About talking to your kids early and often? A big thank you, halleluliah and Yes Ma'am! to Juggling Jenn who posted a book review on straight talk about sex. I second everything she said. (And want to read the book).
I would like to add that a big piece of keeping the communication open with our kids is to listen without criticizing. If you hear your child repeat a bad word? Or ask one of those questions you didn't think you would hear until they were old enough to vote?
First. Check your feelings at the door.
Second. Keep your expression neutral, open and accepting.
Third. Listen. Quietly. As in, wait. Wait a little longer. Until they finish saying what they need to say. You will be amazed at how much more you hear this way. How much more your kids have heard, seen, or wondered about, when you give them free and neutral space to share.
Fourth. Ask what they think about it.
Refer back to first, second, and third.
Fifth, clear up the errors and uncertainty with as open minded a discussion as you can muster.
Because nothing shuts kids down more than a screechy "OMG! Where did you hear that? I don't ever want to hear you say that again! Is that clear, missy?"
Or a disgusted look. Or feinting. Or throwing yourself to the ground crying. Or throwing a Bible at them.
Like Jenn, whose parenting opinions I admire, we've also had a blow job conversation at the dinner table. And an anal sex conversation. And why kids use so many curse words on the school bus.
And a frank discussion of what it means to flip the bird (give the middle finger, in case you live under a rock).
Because seriously, have you ever tried to explain this doozie of a gesture before to three under-age faces filling their milk-rimmed mouths with ravioli?
On the fly?
As in you've never really thought about what it really means before?
When you're pretty sure they've seen you use this very gesture in the car?
It's not easy. And I'm not sure my husband and I did such a great job. But more important than my kids
seeing their parents squirm understanding what this crude expression conveys and why their parents people unleash the bird with such frequency, we have taught them that they can get accurate information from us, delivered in a calm and sincere manner, designed to teach rather than preach.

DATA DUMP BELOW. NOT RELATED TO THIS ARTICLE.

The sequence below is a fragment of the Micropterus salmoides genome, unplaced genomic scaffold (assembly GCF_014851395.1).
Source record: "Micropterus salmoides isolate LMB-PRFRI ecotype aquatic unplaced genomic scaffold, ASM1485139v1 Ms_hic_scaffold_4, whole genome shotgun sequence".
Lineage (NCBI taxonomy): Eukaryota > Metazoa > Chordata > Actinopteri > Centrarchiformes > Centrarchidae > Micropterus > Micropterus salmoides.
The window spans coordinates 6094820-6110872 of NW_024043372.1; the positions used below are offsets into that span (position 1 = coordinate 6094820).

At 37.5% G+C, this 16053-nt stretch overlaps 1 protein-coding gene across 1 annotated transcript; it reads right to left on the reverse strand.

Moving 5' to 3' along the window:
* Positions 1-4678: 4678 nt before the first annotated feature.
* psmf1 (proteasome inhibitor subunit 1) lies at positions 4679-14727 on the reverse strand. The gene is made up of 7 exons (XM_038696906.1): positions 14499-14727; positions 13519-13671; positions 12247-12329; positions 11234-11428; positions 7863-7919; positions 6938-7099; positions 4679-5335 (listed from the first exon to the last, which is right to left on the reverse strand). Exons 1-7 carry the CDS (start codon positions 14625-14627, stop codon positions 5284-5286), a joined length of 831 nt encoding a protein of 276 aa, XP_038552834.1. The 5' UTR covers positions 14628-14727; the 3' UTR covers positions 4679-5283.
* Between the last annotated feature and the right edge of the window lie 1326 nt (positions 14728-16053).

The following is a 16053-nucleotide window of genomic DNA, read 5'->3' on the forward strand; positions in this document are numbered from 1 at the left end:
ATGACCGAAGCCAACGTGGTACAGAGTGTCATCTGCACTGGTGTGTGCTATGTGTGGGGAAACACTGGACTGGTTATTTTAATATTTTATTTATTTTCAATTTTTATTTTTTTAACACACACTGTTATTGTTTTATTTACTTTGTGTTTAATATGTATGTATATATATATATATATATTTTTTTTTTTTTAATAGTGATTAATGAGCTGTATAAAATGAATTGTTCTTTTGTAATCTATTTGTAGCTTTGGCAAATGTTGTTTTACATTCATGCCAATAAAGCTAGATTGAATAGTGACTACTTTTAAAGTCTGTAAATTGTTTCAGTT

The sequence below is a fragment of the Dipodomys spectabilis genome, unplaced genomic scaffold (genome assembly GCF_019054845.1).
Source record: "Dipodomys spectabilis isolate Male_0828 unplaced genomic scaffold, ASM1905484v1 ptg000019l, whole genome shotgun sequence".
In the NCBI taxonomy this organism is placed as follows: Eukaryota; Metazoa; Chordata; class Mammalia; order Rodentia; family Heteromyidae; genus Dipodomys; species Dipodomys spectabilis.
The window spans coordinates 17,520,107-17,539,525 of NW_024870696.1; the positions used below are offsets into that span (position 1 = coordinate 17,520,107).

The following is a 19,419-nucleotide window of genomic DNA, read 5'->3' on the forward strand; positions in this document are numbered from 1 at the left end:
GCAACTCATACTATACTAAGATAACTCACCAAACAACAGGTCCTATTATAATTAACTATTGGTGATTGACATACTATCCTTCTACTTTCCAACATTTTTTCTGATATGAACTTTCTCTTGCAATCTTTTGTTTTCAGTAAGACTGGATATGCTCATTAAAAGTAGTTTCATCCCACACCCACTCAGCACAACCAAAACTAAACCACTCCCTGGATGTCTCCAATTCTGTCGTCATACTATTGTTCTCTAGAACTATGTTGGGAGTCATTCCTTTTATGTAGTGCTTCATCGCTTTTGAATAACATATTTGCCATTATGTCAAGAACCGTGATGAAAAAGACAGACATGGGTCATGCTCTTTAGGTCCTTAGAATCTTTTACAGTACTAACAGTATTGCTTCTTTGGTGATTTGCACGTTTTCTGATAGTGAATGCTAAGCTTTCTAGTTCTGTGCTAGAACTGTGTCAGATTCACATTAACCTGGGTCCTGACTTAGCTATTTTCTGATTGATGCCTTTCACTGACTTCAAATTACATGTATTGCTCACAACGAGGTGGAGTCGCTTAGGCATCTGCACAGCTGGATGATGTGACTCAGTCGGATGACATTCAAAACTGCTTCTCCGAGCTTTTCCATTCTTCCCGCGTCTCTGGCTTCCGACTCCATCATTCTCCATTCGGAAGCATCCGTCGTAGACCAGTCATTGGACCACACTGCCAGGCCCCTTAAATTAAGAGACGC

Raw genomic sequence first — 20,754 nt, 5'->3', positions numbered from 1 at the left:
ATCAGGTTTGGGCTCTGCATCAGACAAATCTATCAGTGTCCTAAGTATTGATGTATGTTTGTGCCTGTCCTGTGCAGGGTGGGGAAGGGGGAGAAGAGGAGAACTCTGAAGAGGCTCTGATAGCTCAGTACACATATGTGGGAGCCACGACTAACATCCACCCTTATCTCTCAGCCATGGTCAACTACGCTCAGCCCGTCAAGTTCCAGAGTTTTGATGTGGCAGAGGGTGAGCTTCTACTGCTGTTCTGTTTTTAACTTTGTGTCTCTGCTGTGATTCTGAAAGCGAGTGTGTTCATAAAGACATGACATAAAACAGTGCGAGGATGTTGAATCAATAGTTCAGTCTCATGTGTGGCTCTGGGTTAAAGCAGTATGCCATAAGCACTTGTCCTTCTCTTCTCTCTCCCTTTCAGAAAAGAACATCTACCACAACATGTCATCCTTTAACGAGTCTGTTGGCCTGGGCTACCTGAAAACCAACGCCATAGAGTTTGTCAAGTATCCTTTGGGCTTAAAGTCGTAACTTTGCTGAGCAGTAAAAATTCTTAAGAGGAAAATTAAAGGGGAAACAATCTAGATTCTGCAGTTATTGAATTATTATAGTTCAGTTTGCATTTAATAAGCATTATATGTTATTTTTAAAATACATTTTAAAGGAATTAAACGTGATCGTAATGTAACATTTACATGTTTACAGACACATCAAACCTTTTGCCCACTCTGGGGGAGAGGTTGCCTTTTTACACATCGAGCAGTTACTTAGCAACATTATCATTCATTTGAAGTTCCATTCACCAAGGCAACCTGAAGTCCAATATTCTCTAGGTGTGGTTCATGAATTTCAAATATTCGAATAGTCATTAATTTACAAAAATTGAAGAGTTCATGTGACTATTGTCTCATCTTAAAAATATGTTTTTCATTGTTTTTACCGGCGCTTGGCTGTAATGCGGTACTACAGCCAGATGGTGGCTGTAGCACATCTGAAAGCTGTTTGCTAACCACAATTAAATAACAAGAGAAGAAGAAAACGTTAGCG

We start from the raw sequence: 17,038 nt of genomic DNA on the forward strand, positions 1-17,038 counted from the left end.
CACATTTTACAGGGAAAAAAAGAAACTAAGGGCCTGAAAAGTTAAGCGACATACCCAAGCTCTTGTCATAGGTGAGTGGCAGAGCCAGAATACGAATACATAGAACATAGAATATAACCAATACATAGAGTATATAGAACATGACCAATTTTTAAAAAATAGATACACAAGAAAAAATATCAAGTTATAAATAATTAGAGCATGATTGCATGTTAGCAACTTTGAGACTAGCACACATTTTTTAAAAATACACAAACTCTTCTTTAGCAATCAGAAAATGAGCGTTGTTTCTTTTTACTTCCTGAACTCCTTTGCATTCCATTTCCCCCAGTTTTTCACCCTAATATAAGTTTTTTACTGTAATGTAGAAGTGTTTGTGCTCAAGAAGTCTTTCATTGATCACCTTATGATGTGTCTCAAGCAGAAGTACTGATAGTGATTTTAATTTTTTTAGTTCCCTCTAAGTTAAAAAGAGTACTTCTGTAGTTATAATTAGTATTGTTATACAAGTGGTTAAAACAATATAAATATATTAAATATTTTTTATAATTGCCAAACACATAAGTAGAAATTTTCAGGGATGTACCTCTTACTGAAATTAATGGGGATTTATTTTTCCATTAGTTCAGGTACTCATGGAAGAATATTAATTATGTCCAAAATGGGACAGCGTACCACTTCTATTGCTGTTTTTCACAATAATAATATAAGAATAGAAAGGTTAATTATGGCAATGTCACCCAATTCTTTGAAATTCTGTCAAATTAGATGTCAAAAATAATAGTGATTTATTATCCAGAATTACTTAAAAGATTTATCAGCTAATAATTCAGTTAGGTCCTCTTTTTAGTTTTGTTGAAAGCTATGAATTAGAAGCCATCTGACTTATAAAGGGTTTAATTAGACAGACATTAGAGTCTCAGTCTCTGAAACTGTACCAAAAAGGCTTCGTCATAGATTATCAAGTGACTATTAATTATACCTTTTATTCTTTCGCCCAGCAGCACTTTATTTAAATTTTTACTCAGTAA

Because this is nothing new. People have been cursing at each other and threatening each other and shocking each other with the many ways the human body can be used to dazzle and delight since the dawn of the bear skin thong.
And I hope my way of listening without reacting means I am increasing my influence rather than rendering myself the free speech censor, the disapproving prude, the wash-your-mouth-out-with-soap dispenser. Because if they get a horrified look followed by a punishing message? They're not going to talk to you about anything else they think might horrify you. Or disappoint you.
Respected experts in the field of adolescent development claim that one of the biggest reasons cited by teens for not telling their parents they are thinking about having sex, or have already had sex, is the fear they will disappoint their parents. And second is the fear that parents will punish. That they will wield their almighty social ax. As in, You won't be seeing HIM anymore! Or, Don't ask to go to her party!
So my strategy is to put on my PPF. My parental poker face: I'm not disappointed. I'm not surprised. I'm not shocked. I'm not disgusted. I'm not scared out of my ever-loving-wits.
No. It's perfectly natural for my 10 year old daughter to ask what it means when people say, F*ck you! Or why the boys on the bus shout, Suck my d*ck! Or the girls retort, Eat this!
So with my PPF in place, here is what it means. Here is why they might be saying it. Here is why they think it makes them sound like a grown up. Here is how it hides their insecurity about what it all means because they probably don't have anyone at home who explains this stuff to them in a calm and cool manner.
And finally? Thank them. Thank your kids for having the courage to ask. For being smart enough to get the truth from an adult source. For trusting you enough to talk straight to them.
Okay. Now use your napkin. Because you've got ravioli sauce on your chin.